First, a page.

With Suffolk County Executive Steve Levy tethering the hiring of a new police class to the sale of the county's nursing home, Democratic legislators Wednesday pushed back, saying the two matters should be considered separately.

Legis. Lou D'Amaro (D-North Babylon), whose support for the plan Levy touted in a news release, said Levy should hire police officers because there is money for it in the budget. Last year, the legislature raised police district property taxes 3 percent to pay for these officers.

"We should hire the police because we put them in the budget," D'Amaro said. "We provided for the hiring of the police in the operating budget and as a result of doing that, they should be hired."

And Legis. Kate Browning (WF-Shirley), who opposes a nursing home sale, said it is "not appropriate" to tie the two issues together. "It's taking advantage of the least fortunate and using them as pawns," she said.

Republicans backed Levy, who predicted between 10 and 13 of the 18 legislators will ultimately back selling the John J. Foley Skilled Nursing Facility.

"We need to hire more police officers, we need to bolster our public safety ranks," said Minority Leader Daniel Losquadro (R-Shoreham). "How do we do that? It has to be a zero-sum game. You have to save one place in order to do another."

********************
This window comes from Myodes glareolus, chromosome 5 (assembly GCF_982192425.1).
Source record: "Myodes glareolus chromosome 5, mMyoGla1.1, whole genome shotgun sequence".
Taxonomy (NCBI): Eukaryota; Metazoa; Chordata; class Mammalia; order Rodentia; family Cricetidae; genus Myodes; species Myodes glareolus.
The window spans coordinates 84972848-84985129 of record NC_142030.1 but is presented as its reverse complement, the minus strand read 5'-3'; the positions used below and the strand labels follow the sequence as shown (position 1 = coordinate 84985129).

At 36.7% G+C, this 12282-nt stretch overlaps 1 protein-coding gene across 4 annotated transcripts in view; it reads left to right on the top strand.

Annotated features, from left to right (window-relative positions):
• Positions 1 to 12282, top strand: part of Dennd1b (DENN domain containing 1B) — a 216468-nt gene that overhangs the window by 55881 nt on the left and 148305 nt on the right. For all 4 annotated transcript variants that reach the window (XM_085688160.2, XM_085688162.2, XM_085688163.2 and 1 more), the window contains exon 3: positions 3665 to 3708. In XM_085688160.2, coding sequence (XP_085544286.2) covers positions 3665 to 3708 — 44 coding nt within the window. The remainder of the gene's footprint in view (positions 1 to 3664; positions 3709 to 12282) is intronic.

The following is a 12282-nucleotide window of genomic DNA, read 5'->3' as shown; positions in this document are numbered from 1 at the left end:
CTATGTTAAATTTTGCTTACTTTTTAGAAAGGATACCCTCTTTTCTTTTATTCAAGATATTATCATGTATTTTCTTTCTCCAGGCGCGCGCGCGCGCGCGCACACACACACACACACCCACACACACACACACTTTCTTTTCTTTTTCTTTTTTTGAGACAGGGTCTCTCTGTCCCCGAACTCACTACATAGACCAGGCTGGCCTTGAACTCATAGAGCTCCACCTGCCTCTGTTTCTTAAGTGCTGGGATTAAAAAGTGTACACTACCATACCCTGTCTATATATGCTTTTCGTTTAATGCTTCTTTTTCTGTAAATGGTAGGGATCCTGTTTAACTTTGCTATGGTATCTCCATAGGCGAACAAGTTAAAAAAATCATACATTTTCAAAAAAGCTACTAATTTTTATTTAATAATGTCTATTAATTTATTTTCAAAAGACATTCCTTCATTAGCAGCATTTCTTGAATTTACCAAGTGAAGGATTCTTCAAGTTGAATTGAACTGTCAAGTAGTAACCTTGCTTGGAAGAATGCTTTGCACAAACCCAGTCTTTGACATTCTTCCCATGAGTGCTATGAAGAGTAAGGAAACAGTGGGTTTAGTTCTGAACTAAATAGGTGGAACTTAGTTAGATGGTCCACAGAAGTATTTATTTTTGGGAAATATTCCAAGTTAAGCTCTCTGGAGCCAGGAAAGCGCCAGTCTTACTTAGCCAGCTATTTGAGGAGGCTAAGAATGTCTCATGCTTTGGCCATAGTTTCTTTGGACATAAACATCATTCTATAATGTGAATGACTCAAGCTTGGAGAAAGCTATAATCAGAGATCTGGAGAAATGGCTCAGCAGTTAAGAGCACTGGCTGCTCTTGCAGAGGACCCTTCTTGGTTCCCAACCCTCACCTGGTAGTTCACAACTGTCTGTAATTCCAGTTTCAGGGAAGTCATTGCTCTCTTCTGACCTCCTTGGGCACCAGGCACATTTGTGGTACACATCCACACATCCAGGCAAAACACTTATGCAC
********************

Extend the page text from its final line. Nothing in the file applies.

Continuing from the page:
Legis. Tom Barraga (R-West Islip) went one step further: He said the county should sell the nursing home and forgo adding another police class.

"I don't think we need them," Barraga said. "We have 70 [that started last month], that's enough as far as I'm concerned. I don't think we should go out and put on another 80 officers."

Legis. Jon Cooper (D-Lloyd Harbor), who has engaged in a news release sparring match with Levy over the past two days, said tying more cops to a nursing home sale will backfire.

"If something looks like blackmail, it's not going to go over well with legislators," Cooper said. "By Levy tying together two totally unrelated issues, I think it will end up being counterproductive for him."

Levy said lawmakers hesitant about selling the nursing home should either support doing so or present other options to fill an estimated $150-million budget gap for 2011. "They don't have to support the nursing home option, but they have an obligation to come up with something of equal value in its place and they've failed to do so," Levy said.

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